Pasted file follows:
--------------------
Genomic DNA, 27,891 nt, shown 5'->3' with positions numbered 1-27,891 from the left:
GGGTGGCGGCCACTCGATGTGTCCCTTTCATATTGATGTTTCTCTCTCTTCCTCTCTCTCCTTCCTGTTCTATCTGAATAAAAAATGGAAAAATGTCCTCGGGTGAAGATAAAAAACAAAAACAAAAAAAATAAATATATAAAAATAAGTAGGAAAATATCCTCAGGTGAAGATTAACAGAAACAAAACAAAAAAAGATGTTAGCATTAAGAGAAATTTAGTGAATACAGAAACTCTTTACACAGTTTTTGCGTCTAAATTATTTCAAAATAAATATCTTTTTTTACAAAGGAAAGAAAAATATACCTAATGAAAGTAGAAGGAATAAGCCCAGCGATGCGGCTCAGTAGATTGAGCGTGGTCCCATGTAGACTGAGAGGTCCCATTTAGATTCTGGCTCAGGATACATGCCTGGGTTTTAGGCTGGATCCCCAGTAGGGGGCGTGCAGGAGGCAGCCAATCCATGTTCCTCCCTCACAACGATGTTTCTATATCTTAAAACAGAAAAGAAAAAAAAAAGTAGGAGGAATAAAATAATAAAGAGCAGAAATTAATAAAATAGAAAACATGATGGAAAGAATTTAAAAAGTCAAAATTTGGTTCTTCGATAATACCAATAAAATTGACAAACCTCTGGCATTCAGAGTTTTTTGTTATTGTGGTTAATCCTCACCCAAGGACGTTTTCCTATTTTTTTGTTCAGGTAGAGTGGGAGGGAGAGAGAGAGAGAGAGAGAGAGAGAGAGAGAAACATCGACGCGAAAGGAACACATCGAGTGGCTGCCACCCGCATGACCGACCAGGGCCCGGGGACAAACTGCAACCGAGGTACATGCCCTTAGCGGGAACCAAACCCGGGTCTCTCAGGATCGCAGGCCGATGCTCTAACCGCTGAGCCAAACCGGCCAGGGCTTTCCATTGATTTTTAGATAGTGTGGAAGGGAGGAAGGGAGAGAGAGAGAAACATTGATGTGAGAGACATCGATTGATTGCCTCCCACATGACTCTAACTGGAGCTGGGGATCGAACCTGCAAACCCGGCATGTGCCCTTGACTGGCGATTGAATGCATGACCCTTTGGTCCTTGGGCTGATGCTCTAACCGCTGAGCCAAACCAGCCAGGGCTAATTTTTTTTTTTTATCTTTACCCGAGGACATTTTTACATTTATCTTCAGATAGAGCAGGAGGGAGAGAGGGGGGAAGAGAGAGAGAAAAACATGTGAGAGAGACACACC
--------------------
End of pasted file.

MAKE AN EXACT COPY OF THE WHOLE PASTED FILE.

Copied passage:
Genomic DNA, 27,891 nt, shown 5'->3' with positions numbered 1-27,891 from the left:
GGGTGGCGGCCACTCGATGTGTCCCTTTCATATTGATGTTTCTCTCTCTTCCTCTCTCTCCTTCCTGTTCTATCTGAATAAAAAATGGAAAAATGTCCTCGGGTGAAGATAAAAAACAAAAACAAAAAAAATAAATATATAAAAATAAGTAGGAAAATATCCTCAGGTGAAGATTAACAGAAACAAAACAAAAAAAGATGTTAGCATTAAGAGAAATTTAGTGAATACAGAAACTCTTTACACAGTTTTTGCGTCTAAATTATTTCAAAATAAATATCTTTTTTTACAAAGGAAAGAAAAATATACCTAATGAAAGTAGAAGGAATAAGCCCAGCGATGCGGCTCAGTAGATTGAGCGTGGTCCCATGTAGACTGAGAGGTCCCATTTAGATTCTGGCTCAGGATACATGCCTGGGTTTTAGGCTGGATCCCCAGTAGGGGGCGTGCAGGAGGCAGCCAATCCATGTTCCTCCCTCACAACGATGTTTCTATATCTTAAAACAGAAAAGAAAAAAAAAAGTAGGAGGAATAAAATAATAAAGAGCAGAAATTAATAAAATAGAAAACATGATGGAAAGAATTTAAAAAGTCAAAATTTGGTTCTTCGATAATACCAATAAAATTGACAAACCTCTGGCATTCAGAGTTTTTTGTTATTGTGGTTAATCCTCACCCAAGGACGTTTTCCTATTTTTTTGTTCAGGTAGAGTGGGAGGGAGAGAGAGAGAGAGAGAGAGAGAGAGAGAGAAACATCGACGCGAAAGGAACACATCGAGTGGCTGCCACCCGCATGACCGACCAGGGCCCGGGGACAAACTGCAACCGAGGTACATGCCCTTAGCGGGAACCAAACCCGGGTCTCTCAGGATCGCAGGCCGATGCTCTAACCGCTGAGCCAAACCGGCCAGGGCTTTCCATTGATTTTTAGATAGTGTGGAAGGGAGGAAGGGAGAGAGAGAGAAACATTGATGTGAGAGACATCGATTGATTGCCTCCCACATGACTCTAACTGGAGCTGGGGATCGAACCTGCAAACCCGGCATGTGCCCTTGACTGGCGATTGAATGCATGACCCTTTGGTCCTTGGGCTGATGCTCTAACCGCTGAGCCAAACCAGCCAGGGCTAATTTTTTTTTTTTATCTTTACCCGAGGACATTTTTACATTTATCTTCAGATAGAGCAGGAGGGAGAGAGGGGGGAAGAGAGAGAGAAAAACATGTGAGAGAGACACACC